Other issues in this category (12)
Mining on a grand scale
Many of our readers still remember the WannaCry outbreak. Several Anti-virus Times issues were devoted to the incident. Let us remind you of one fact:
In the course of the security research, a lab machine susceptible to the EternalBlue was connected to the Internet to infect it with WannaCry. But, to their amazement, instead of WannaCry, the lab machine was latched onto by an unexpected and less noisy guest: the cryptocurrency miner Adylkuzz. They repeated the operation several times with the same result: within 20 minutes of exposing the vulnerable machine to the open Web, it was enrolled in an Adylkuzz mining botnet.
Even though it was WannaCry that came to fame, the quiet miner Adylkuzz, which used similar infection techniques to compromise Windows PCs, outperformed it. Adylkuzz may have spread on an even grander scale because its infection campaign was waged from April 24 till May 2, 2017.
So it turns out that while everyone was scared of WannaCry, Adylkuzz was much more successful at penetrating Windows computers. But media outlets didn't say a word about it.
A while ago, we mentioned the Trojan as an example to show that the media often pay much more attention to less common and less dangerous malicious programs.
Meanwhile, Adylkuzz was much more peculiar and headline worthy than WannaCry. And it generated income by mining cryptocurrencies. This advanced rogue application didn't merely launch a mining module but also compromised running processes.
Interestingly, Adylkuzz "took care" of the infected computers—once a system was compromised, it would close port 445 to prevent other WannaCry followers from infecting the computer.
In an infected system, Adylkuzz would look for its copies, disable them, stop SMB networking, determine the machine's IP address, and download its instructions and a mining component.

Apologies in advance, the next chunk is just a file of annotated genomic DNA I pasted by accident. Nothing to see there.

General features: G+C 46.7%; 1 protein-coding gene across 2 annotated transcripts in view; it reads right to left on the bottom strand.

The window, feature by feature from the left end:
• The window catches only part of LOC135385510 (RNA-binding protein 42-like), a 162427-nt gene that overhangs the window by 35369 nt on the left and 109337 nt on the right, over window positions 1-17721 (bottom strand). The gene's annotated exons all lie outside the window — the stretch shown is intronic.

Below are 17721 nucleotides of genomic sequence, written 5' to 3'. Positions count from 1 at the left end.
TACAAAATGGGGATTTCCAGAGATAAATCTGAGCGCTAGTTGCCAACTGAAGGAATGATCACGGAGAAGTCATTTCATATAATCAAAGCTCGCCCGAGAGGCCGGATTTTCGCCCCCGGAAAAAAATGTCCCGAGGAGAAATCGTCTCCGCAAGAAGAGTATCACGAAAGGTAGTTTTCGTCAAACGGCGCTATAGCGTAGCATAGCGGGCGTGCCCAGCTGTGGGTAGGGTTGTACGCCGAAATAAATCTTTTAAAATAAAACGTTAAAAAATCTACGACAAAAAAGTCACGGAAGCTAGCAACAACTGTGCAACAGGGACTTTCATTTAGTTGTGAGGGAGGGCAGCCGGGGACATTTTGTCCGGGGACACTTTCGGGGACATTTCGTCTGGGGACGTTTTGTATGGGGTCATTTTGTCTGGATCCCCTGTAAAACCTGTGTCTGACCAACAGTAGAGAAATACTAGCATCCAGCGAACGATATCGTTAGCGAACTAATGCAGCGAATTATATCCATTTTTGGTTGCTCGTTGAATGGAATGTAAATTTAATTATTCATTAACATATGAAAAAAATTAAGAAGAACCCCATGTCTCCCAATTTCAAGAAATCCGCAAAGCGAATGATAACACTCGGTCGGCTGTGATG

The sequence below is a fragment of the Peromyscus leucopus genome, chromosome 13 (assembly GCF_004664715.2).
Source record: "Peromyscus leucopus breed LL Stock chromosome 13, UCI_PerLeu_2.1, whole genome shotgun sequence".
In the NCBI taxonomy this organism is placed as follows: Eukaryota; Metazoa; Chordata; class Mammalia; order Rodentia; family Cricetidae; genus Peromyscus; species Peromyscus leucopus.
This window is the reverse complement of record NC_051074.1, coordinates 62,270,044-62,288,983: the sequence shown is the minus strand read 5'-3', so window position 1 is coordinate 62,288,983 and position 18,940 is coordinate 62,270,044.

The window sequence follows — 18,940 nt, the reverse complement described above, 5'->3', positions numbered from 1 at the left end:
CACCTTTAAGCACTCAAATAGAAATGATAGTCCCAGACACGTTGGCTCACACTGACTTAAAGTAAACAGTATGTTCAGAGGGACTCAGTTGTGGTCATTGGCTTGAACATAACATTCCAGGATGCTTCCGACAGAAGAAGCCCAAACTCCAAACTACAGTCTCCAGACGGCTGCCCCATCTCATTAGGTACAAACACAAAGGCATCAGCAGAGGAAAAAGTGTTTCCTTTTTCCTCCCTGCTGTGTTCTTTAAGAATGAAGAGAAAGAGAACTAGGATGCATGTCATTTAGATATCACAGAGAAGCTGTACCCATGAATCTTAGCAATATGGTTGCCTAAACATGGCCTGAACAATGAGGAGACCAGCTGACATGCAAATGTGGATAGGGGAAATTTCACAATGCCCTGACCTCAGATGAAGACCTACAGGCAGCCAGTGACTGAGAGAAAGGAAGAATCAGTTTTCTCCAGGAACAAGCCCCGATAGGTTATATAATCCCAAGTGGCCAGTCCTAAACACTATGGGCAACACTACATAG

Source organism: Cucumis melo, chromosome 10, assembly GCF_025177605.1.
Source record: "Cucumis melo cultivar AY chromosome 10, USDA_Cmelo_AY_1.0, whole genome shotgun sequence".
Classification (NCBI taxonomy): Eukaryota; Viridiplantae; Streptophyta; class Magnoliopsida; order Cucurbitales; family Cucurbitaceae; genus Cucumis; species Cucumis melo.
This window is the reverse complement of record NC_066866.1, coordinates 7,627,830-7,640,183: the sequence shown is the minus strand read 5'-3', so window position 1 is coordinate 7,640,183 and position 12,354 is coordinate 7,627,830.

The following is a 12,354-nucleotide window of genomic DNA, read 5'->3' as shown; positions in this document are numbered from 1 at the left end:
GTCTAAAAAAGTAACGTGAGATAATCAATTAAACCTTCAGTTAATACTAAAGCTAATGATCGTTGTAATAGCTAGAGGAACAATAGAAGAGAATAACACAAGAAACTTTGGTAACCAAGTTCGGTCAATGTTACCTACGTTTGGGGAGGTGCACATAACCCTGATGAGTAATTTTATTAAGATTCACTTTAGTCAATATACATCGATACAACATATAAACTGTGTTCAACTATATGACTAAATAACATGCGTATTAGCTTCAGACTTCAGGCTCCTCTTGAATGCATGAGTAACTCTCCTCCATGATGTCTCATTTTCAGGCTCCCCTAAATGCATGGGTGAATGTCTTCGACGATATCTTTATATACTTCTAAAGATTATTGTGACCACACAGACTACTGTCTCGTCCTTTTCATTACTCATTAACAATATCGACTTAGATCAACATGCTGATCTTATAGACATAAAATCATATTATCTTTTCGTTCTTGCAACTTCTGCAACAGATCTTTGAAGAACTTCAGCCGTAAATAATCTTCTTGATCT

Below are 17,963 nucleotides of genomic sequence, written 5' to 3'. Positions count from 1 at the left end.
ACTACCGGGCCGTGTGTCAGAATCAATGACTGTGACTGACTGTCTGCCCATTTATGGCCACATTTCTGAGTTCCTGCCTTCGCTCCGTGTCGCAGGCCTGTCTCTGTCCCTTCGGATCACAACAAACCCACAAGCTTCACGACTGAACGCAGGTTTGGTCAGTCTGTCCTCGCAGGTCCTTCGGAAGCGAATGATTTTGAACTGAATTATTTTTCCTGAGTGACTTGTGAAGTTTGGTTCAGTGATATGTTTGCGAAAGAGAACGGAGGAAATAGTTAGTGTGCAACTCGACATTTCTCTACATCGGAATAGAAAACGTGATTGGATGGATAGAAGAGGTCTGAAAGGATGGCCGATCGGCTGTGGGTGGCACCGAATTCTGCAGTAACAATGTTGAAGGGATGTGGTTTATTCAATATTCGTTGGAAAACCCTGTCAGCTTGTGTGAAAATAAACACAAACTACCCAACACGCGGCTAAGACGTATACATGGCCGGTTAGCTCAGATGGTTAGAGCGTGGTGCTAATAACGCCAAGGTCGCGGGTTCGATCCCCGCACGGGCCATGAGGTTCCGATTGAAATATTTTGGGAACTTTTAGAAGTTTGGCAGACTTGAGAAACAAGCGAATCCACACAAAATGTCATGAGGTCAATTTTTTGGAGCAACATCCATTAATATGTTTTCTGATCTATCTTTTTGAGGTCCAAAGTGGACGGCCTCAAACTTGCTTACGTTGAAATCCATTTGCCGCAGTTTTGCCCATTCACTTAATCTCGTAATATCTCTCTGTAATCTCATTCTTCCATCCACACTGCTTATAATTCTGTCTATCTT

The image below shows a wallet involved in the attack. Here “Hash rate” indicates how quickly the bot is mining Menoro, while “Total paid” shows the equivalent of the total amount it has mined.
After successfully exploiting the SMB vulnerability, attackers would inject malicious code into the lsass.exe process, which is always running on Windows machines. This enabled the Trojan to persist in infected systems. Most tasks were performed using out-of-the-box Windows utilities or other malicious tools.
The virus makers also created a new user account, downloaded the required utilities and updated them if those found in the system proved to be outdated. Then the malware made sure that all the components would be launched automatically… And, of course, they used Mimikatz to collect user credentials and access other remote hosts to enrol them in the Monero mining botnet.
Adylkuzz would gobble up all the available system resources for mining and tamper with the task manager process taskmgr.exe to make sure that it wouldn't reveal the upsurge in CPU and memory usage.
So it is more than just a "running application".
There exists another sophisticated mining application called CoinMiner (Dr.Web detects it asTrojan.BtcMine.1505). It also uses the EternalBlue exploit from the NSA hacking tools collection to delete or launch the backdoor in a system. However, WMI (Windows Management Instrumentation) scripts are used to perform its basic tasks. CoinMiner is not stored on a disk as a file and uses WMI to hide its presence. Specifically, WMI Standard Event (scrcons.exe) is used to run the scripts.
WMI is a basic Windows component facilitating the automation of daily routines, scheduling, system information gathering, file operation monitoring, etc.
And JScript can be used to run WMI routines.
And let's get back to WannaCry, which we discussed at the beginning of the issue. According to British cyber-security firm Kryptos Logic (https://www.bleepingcomputer.com/news/security/wannacry-ransomware-sinkhole-data-now-available-to-organizations), in March 2018 alone, as many as 100 million requests from 2.7 million unique IPs were sent to their WannaCry sinkhole/killswitch domain. Even though WannaCry is far from being the scariest malicious suite of programs, it lives on!#mining #rogue_software #bitcoin
The Anti-virus Times recommends
- Miners aren't just Trojans and utilities. They can sneak into systems through loopholes like worms.
- Neglecting security basics can cost you dear. The examples of CoinMiner and Adylkuzz show that in order to protect a system from threats of this kind, updates must be installed in a timely manner.